Jul 6, 2017

Microsoft cuts 3,000 jobs to focus on cloud tech


Microsoft is eliminating 3,000 jobs in a major company restructuring to shift focus toward its cloud services product, Azure, CNBC reports. The company said these cuts will largely impact salespeople based outside of the U.S., but only 10% of all sales jobs will be affected.

It's common for Microsoft to change its corporate structure at the start of a new fiscal year, though the layoffs this year are particularly steep. In total, Microsoft cut 7,400 employees in the 2016 fiscal year.

Why it matters: Azure is the source of most of Microsoft's recent growth. Redirecting resources to bolster the product positions the company to compete with Amazon and Google, both of which are building up cloud technology.

Go deeper

Coronavirus spreads to new countries, while U.S. confirms 57 cases

Data: The Center for Systems Science and Engineering at Johns Hopkins, the CDC, and China's Health Ministry. Note: China numbers are for the mainland only and U.S. numbers include repatriated citizens.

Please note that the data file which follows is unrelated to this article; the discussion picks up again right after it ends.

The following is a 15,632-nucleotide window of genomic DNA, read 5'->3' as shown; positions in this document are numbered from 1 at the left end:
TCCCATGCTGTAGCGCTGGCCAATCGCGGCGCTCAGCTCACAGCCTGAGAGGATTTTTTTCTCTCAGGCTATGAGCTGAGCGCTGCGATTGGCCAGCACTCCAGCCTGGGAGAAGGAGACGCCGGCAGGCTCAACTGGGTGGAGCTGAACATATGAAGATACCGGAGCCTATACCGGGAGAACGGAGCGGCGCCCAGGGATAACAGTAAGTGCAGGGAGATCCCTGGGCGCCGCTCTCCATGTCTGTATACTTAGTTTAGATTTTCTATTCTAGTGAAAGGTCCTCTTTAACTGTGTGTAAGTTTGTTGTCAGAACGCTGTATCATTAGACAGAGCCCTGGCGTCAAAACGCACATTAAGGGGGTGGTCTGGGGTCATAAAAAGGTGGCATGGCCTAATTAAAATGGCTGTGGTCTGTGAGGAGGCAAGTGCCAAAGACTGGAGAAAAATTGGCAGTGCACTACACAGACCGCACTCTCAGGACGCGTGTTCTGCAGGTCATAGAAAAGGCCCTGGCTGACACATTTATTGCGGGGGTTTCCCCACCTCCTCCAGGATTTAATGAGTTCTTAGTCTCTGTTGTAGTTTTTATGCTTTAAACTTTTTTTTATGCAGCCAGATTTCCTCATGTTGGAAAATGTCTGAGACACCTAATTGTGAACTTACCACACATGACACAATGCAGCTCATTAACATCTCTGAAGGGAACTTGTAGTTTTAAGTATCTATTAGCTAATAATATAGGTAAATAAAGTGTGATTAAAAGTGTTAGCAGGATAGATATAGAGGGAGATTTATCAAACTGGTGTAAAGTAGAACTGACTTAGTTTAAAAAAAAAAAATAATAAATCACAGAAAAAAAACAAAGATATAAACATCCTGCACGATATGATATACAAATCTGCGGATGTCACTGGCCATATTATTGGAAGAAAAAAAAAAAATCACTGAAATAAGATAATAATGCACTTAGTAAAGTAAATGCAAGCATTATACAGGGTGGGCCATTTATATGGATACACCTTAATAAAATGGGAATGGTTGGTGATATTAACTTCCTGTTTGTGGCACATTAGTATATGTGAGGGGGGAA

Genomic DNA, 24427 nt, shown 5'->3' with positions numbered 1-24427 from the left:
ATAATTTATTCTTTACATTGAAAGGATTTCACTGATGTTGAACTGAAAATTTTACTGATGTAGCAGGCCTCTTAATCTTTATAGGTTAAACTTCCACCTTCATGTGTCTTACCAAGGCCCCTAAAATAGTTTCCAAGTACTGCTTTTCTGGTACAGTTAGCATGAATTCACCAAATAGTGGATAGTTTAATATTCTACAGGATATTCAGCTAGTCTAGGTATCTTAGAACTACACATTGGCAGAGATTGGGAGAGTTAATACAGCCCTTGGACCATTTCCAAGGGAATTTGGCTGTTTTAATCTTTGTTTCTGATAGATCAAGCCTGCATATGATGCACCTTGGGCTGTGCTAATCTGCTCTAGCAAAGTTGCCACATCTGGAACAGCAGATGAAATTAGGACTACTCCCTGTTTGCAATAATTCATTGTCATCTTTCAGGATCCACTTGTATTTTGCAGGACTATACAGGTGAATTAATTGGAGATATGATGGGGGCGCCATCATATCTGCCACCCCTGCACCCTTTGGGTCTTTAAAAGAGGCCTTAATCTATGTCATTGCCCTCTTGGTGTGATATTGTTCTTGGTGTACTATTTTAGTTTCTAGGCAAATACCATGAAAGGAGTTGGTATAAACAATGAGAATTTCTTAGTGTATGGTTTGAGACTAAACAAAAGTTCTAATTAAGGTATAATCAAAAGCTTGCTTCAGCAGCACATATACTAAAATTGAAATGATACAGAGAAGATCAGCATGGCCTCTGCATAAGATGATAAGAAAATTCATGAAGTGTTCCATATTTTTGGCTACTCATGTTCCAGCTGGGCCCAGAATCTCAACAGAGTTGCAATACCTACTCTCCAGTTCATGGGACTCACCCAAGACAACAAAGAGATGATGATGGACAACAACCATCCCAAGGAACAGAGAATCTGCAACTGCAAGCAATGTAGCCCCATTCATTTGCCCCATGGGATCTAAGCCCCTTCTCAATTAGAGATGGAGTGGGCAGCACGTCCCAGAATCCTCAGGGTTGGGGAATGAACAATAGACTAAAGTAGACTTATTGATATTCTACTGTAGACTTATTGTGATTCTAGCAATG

Public health officials confirmed Tuesday the U.S. has 57 people with the novel coronavirus, mostly those repatriated from the Diamond Princess cruise ship — an increase they had expected after the passengers were allowed to return home from Japan against their initial advice.

The big picture: COVID-19 has killed more than 2,700 people and infected more than 80,000 others, mostly in mainland China. There's only been two cases of person-to-person infections in the U.S. so far, but the Centers for Disease Control and Prevention is now warning that Americans should prepare for a much broader outbreak here.

Go deeperArrowUpdated 1 hour ago - Health

Space tourism gets ready for launch

Illustration: Sarah Grillo/Axios

Multiple space tourism companies are aiming to send their first customers to the edge of space before the end of this year.

Why it matters: Right now, most revenue in the space industry is tied up in government contracts, but experts say the maturing industry will need tourism to grow into the $1 trillion economy some predict it could be.

Go deeperArrow2 hours ago - Science